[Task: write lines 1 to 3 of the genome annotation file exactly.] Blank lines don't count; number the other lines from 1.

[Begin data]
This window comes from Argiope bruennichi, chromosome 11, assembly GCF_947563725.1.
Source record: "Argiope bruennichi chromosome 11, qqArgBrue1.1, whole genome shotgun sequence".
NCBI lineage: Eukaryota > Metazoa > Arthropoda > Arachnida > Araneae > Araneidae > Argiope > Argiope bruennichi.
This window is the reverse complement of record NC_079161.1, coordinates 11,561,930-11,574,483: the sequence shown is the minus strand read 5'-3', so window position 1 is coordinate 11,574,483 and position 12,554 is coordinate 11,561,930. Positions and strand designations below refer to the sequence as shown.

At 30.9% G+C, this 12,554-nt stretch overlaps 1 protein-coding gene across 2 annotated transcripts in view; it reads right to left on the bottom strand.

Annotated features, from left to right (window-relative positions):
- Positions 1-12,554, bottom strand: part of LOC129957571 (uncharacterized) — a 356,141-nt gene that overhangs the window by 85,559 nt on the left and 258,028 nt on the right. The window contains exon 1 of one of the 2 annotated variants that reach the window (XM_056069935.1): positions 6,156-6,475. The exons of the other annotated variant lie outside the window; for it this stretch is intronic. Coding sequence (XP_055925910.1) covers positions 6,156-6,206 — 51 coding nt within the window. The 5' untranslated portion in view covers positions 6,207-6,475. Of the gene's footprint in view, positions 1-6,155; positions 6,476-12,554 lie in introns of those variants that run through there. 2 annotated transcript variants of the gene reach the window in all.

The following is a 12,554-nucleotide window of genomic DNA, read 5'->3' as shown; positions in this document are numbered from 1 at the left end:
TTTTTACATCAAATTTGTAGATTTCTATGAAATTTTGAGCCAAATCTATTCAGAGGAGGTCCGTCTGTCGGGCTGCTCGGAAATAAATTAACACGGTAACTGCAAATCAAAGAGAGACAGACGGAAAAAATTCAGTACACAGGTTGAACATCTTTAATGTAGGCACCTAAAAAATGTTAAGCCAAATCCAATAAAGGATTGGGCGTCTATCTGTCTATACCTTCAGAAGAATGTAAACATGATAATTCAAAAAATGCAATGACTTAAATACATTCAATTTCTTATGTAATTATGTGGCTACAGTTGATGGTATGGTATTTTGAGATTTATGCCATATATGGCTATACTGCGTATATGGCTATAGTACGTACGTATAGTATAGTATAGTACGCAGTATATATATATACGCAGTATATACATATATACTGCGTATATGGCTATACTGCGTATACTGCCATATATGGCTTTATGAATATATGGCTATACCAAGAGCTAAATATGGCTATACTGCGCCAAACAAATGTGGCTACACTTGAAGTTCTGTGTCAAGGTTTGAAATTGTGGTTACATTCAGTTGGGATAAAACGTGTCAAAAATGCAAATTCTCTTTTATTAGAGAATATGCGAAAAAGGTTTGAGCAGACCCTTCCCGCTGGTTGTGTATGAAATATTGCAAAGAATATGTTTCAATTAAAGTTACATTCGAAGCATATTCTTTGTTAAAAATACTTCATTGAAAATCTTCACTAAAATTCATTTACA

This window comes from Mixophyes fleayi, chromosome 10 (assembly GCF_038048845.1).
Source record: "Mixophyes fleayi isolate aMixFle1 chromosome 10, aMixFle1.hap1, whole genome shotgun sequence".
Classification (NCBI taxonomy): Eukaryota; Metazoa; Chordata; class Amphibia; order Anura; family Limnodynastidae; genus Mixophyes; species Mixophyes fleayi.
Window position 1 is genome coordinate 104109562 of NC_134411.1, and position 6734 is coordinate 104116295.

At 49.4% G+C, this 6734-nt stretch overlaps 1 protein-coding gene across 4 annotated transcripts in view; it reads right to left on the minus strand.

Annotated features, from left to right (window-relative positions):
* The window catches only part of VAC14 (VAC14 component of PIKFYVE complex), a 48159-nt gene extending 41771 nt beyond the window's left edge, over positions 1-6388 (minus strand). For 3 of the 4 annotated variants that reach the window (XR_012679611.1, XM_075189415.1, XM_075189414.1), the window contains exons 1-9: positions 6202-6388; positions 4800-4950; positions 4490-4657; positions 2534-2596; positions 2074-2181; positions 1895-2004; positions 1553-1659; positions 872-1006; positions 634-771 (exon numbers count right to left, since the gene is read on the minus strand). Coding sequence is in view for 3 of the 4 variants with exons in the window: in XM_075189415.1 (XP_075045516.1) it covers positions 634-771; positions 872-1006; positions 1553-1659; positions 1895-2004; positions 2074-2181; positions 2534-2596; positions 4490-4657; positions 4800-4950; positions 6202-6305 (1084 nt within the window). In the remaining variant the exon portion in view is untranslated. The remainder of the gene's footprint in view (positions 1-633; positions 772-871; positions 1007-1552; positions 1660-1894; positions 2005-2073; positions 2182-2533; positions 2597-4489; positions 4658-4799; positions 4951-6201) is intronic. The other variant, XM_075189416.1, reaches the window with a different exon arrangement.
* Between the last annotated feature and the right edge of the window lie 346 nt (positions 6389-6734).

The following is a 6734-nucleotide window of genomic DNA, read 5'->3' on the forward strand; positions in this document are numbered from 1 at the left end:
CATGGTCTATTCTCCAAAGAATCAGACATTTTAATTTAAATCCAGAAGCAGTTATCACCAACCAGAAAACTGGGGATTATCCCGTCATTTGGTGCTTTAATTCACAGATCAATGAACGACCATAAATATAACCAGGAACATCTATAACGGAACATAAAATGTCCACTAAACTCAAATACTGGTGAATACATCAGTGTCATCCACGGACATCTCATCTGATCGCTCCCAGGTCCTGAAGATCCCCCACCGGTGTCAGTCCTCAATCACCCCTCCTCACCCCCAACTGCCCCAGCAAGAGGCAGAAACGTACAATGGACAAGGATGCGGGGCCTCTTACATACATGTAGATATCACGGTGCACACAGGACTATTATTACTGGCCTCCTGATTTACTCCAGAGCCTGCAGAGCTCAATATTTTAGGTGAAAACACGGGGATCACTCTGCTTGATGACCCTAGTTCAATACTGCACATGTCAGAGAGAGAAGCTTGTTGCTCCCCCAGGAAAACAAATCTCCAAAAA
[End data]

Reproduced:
This window comes from Argiope bruennichi, chromosome 11, assembly GCF_947563725.1.
Source record: "Argiope bruennichi chromosome 11, qqArgBrue1.1, whole genome shotgun sequence".
NCBI lineage: Eukaryota > Metazoa > Arthropoda > Arachnida > Araneae > Araneidae > Argiope > Argiope bruennichi.